When we did visit it turned into a game, what dish my mother served up indicated who was the favourite.  If we planned a visit to my mother’s she would always ask what we would like her to cook for us.  My reply was either Lahanodolmades or Paella.  When I sat down to eat it usually wasn’t either.  There would always be a long list of rotating excuses why not, usually because they were a lot of work.  This all stopped when I realised what went on when my elder brother visited, he too requested my mother’s Lahanodolmades and that’s exactly what he got.  I can remember turning up unexpectedly one evening to find him happily eating a huge plate of them with the accompanying chips.  When I exclaimed my outrage my brother sat and laughed and said in a very smug way that if I wanted to eat them in future I should check when he was visiting!

This recipe sounds complicated but it isn’t and neither does it have a long list of ingredients.  The ratio of rice to mince is up to you. As with a lot of recipes the meat can be padded out with more rice.   I use oregano and mint but these can be replaced with parsley and dill, it’s just a matter of what you have in the cupboard or garden at the time.  Another joy of this recipe is that it can be made the day before and reheated gently so as not to break the Lahanodolmades.  The avgolemono sauce does though need to be made fresh just before serving and cannot be reheated.



1  whole white cabbage

1 lb/500g lamb mince  (beef, pork, veal or a combination is fine)

1 small onion grated

1 tablespoon olive oil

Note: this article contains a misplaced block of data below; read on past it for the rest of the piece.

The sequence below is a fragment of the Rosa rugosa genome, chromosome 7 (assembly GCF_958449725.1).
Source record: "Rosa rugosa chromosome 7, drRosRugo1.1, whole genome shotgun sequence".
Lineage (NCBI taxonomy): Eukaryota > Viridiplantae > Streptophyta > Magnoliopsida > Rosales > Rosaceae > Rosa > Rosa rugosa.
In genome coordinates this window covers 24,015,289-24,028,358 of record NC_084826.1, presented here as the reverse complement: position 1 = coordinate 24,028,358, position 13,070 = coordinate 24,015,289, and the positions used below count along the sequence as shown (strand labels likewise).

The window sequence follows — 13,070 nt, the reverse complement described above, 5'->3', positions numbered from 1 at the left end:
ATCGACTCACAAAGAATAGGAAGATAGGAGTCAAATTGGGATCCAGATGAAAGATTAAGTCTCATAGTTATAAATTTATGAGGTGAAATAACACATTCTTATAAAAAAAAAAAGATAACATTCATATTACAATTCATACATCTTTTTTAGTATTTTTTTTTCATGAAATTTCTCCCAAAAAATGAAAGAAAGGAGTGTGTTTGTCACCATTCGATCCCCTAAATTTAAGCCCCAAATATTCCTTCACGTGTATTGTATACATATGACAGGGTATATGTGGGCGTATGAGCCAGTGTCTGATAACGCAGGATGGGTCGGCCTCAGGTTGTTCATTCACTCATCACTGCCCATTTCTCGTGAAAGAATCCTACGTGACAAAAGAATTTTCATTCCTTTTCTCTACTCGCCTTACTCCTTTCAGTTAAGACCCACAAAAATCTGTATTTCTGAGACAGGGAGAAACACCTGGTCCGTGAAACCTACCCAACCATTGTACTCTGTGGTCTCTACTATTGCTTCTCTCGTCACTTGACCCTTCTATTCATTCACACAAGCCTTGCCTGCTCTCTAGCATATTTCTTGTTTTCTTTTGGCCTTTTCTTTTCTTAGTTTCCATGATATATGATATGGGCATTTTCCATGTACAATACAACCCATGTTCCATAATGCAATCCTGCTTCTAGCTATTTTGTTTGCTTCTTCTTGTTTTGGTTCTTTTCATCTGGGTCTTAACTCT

1 small egg lightly beaten

2 oz/60g long gain rice (washed)

2 tbs oregano dried

1 tbs mint dried

Salt and pepper

Vegetable stock

Avgolemono sauce

3 egg yolks

Juice of 2 lemons

2 tbs cornflour

Stock from the cooked Lahanodolmades



Take the whole white cabbage turn it over and cut out the heart.

Place a large fork or as you can see I have used a serving fork into the middle of the cabbage.

Put a large pan of salted water onto boil.  The pan needs to be big enough to incorporate the whole cabbage.

Place the cabbage into the water when boiling and leave it in for a few minutes.  Remove.  Gently pull away the outer leaves as they loosen.  Place the whole cabbage back into the pan and repeat until all the leaves are removed.

Set aside the leaves until they are cool enough to handle.


Any of the small leaves or pieces of cabbage not used can be placed in the bottom of the pan.  This will act as a vegetable trivet and will stop the Lahanodolmades from burning or catching whilst cooking.

In a pan put the tablespoon of oil and heat gently.  Add the onions and cook until transparent.  Remove and cool.

Put into a bowl the mince, washed rice, onion, herbs, egg, salt and pepper.  Mix well with your hands.

Take one cabbage leaf and with a sharp knife cut any large tough veins out.  Place a walnut sized piece of mince and rice mixture into the middle.  Bring up the sides and roll.

Place the rolled cabbage parcel on top of the cabbage lined pan and start to fill the pan up creating layers of parcels. The aim is to pack them in tightly.


When all the leaves have been wrapped and packed into the pan place an upturned saucer on top to anchor them down.


Dissolve a stock cube in some boiling water in a jug and gently pour this into the pan until it just covers the Lahanodolmades.  Put a lid on the pan and gently bring to the boil after which turn down to a slow simmer.  Leave them to simmer for about 60 to 80 minutes.

To make the Avgolemono sauce

Beat the egg yolks to a creamy constituency in a pan.

Add the lemon juice slowly whilst continuing to beat

Add the cornflour and stir well until smooth

Now gently add a cup of stock from the pan of cooked Lahanodolmades which has been allowed to cool until tepid and stir well.

If you add the stock too hot it will curdle the eggs.

Place the pan on a low heat and stir until the sauce thickens.  Do not over cook.  Depending on how thick you like your sauce you can either add more or less stock.

As I usually make enough for two meals I do not add the sauce to the pan of Lahanodolmades.  I serve them onto a plate and pour the Avgolomeno sauce over them.

Serve as they are with the sauce and if you wish a large helping of chips!

Read Full Post »

%d bloggers like this: